Mindful ZenEating Meditation Experienced by Professionals, Zen Monks and Noh Traditional Japanese Actor [Event Report]

Momo Zen Eating
12 min readJan 21, 2021

I offered ZenEating to professionals in the fields of Japanese culture, Zen and leadership and body awareness.

The feedback from the professionals after the experience made me nod my head in agreement.

In particular, I received deep insights and favorable reviews from a Noh actor and a Zen monk.
I will introduce their impressions later in this article.

If you haven’t experienced ZenEating yet, don’t miss it.

After reading this, you will be able to answer the question:
‘What are the benefits to eating mindfully?’
Let’s begin!

Table of Contents

-Learning from a master who is popular for his cutting edge Zen instruction that embodies a state of effortless strength
-Reviews from professionals from other fields to the ZenEating experience
-What is ZenEating?
-Try experiencing ZenEating

Learning from a master of wisdom and the body, a Noh performer whose high virtue can be observed from his presence.

Noh is a major form of classical Japanese dance-drama that has been performed since the 14th century. It is the oldest major theater art that is still regularly performed today. It is often described as one of the forms of embodiment of Zen spirituality.

Noboru Yasuda is a Noh performer and author that I met at an event called Zen2.0.
I was so moved by his presentation about Japanese culture and traditional songs that I talked to him.

He showed interest in ZenEating, to my great honor.
I am happy to say that we hit it off, and I was given the opportunity to learn from him.
He has taught me many perspectives on “Japanese Classics and the Body” and “Noh and Breathing.”

Our discussion and many of his books have inspired me to develop some of my ZenEating ideas.

For example, a passage from Mr. Yasuda’s book The Japanese Body says that, “When we think of the senses, we immediately think of the five senses, but there are many other senses as well,” this idea was and is still being used as the underlying theme for ZenEating.

In the book The Japanese Body, he mentioned the visceral senses, but in this ZenEating, I tweaked it a bit to make it a journey of the five senses and senses beyond the five senses.
I know this sounds mysterious but please continue reading!

We Japanese use the expression “Seeing the taste” for tasting and “Hearing the aroma” for smelling.
Seeing food can be done not only with our eyes but also with our other senses.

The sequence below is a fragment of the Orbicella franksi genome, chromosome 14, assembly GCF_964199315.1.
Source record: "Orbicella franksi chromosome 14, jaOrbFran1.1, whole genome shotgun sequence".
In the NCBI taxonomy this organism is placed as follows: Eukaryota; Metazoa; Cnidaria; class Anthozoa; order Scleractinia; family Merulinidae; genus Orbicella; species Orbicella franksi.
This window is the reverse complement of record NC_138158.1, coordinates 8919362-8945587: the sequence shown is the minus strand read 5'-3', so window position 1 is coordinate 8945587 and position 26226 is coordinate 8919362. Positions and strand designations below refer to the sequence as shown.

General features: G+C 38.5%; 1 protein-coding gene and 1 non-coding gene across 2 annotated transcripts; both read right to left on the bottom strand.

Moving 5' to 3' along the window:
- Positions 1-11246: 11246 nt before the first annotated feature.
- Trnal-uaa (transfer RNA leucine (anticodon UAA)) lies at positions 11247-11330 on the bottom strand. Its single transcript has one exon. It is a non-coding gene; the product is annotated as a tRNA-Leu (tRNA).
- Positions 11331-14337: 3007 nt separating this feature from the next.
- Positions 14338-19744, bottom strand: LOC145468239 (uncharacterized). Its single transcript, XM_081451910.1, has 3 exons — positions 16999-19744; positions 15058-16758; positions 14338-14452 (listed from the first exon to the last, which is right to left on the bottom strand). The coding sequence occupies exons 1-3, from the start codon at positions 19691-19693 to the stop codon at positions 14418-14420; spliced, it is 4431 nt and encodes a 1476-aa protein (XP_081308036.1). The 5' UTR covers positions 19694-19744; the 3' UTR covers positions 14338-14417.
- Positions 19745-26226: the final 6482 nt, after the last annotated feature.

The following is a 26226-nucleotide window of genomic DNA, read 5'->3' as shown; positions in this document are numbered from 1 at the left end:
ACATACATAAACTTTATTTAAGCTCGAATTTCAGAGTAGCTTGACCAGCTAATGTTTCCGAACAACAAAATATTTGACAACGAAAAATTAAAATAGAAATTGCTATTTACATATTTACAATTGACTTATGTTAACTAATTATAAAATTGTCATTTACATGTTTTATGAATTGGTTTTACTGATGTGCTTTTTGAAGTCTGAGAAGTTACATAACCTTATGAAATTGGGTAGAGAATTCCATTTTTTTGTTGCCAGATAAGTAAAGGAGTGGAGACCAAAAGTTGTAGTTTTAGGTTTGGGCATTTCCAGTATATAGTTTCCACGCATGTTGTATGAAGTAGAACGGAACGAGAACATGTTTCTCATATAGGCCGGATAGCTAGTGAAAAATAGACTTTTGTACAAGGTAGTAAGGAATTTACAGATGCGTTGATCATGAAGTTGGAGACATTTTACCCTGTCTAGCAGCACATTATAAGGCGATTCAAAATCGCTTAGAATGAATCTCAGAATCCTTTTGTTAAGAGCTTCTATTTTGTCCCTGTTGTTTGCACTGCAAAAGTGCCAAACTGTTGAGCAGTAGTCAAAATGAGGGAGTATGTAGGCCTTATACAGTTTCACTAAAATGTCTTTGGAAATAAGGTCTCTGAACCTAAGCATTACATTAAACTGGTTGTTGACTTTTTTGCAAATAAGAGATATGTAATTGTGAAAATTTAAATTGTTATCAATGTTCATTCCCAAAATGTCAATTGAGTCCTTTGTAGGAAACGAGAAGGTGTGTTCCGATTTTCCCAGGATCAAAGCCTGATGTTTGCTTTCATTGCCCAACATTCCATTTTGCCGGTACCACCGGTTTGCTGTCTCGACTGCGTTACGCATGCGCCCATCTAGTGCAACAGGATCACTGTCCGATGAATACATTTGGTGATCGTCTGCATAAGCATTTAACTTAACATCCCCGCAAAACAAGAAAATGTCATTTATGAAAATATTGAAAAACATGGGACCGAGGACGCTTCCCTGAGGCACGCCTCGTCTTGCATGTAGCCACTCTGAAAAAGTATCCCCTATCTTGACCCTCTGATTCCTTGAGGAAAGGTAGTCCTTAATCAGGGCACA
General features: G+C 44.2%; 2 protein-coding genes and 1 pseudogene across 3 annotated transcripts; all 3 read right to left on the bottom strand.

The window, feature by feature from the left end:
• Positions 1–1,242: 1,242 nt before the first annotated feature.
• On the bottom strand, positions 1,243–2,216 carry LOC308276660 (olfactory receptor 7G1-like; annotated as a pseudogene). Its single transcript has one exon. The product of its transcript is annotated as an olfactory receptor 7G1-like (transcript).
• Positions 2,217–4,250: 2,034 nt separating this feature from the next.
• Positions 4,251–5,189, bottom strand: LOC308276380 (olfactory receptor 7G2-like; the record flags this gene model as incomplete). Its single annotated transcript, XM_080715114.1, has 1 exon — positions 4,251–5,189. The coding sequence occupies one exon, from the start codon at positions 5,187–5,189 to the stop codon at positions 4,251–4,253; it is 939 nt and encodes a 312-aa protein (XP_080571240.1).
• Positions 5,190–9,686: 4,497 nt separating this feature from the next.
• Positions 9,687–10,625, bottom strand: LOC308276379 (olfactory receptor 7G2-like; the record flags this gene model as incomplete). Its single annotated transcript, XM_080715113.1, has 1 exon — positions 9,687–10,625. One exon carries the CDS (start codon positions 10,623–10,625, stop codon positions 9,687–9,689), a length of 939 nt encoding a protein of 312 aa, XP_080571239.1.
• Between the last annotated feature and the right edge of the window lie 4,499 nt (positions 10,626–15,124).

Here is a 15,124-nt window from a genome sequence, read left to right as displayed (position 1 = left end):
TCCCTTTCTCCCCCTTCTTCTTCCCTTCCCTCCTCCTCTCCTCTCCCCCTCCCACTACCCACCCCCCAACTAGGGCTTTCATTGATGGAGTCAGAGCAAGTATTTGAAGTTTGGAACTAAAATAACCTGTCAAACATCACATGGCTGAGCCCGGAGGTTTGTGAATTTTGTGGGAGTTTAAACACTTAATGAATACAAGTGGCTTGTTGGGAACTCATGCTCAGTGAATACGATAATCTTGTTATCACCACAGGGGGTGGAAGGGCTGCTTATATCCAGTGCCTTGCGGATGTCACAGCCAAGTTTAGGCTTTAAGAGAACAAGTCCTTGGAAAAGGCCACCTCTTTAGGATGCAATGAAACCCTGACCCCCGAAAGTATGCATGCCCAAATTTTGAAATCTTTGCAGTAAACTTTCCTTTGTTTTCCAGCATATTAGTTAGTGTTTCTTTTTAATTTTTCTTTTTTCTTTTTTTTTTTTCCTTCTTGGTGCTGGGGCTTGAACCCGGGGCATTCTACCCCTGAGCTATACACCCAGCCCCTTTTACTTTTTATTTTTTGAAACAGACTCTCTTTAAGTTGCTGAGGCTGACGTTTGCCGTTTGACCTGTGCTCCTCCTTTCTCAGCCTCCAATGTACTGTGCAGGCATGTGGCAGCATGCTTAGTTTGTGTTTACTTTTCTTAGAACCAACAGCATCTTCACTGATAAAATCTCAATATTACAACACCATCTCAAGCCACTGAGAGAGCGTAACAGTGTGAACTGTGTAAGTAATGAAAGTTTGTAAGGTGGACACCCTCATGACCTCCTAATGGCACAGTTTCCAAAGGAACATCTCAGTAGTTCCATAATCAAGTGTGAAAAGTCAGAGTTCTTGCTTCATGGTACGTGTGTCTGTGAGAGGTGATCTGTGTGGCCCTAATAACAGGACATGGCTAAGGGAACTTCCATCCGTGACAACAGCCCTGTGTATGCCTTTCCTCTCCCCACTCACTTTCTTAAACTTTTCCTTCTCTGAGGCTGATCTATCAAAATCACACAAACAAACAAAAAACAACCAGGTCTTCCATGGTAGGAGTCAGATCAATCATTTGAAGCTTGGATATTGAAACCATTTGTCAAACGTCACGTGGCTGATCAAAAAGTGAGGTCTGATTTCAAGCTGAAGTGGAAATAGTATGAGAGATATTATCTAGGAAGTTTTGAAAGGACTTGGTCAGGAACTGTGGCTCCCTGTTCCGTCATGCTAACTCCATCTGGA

Smelling food can be done not only with our nose but also with our other senses.

This is a playful imagination using the somatic experience.

In my case, when I say “see and enjoy,” I mean that I can “see” flavors through other organs, such as the surface of my tongue, or through a vague and elusive sensation that transcends the five senses which we usually associate with.
I hope this doesn’t sound too spiritual for you, but try it! You will definitely feel it.

In addition, the word “taste” in Japanese has many meanings, such as tasting the fresh air, tasting nature.
They are common expressions here in Japan.
When you taste a meal, you are not only tasting the flavor, but you are also tasting the mood and time.

If you actually try it while eating, it will be interesting to experience sensations that you can’t feel when you are just reading the text, so please give it a try.

-Learning from a master who is popular for his cutting edge Zen instruction that embodies a state of effortless strength

Ishho Fujita is a Zen monk who taught zazen at a Japanese “meditation training hall” in Massachusetts, the U.S. for 17years and served as the second director of the Soto Zen International Center.

I have been reading his books such as Buddhism Updated and Zen Mind, Beginner’s Mind 2 since I was a student.
I have always admired him from afar, so it was a dream come true to be able to talk with him in person.

I was also very happy that he participated in my ZenEating event.
I have expanded and interpreted what I learned from Mr. Fujita’s book, Lectures of Zazen in a New Age and have been incorporating it into ZenEating recently.

In his book, he says, “If you set a goal or ideal to pursue in advance and then strive to achieve it, this way of thinking of proficiency and improvement makes you become a manually driven person that focuses on mastering the particular technique of an individual human being (ego).”

This means that you shouldn’t focus on achieving goals, this limits you, and if you release those attachments to achieve concrete goals this can transcend your limits.

A shift in perspective is needed to be undertaken.
As a breakthrough, he says, we should cultivate a delicate physical sense and use it as a guide.